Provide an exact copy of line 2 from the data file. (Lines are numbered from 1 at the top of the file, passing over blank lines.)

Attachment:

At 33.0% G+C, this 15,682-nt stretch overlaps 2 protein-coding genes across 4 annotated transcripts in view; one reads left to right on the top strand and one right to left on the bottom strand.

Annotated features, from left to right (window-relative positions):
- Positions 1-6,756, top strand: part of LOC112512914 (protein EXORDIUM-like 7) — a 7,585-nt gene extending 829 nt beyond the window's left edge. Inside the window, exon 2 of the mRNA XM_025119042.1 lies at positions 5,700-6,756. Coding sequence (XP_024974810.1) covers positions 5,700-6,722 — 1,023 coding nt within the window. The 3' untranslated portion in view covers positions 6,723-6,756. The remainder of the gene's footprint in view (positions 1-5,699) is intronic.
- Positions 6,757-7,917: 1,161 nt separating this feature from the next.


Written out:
Annotated features, from left to right (window-relative positions):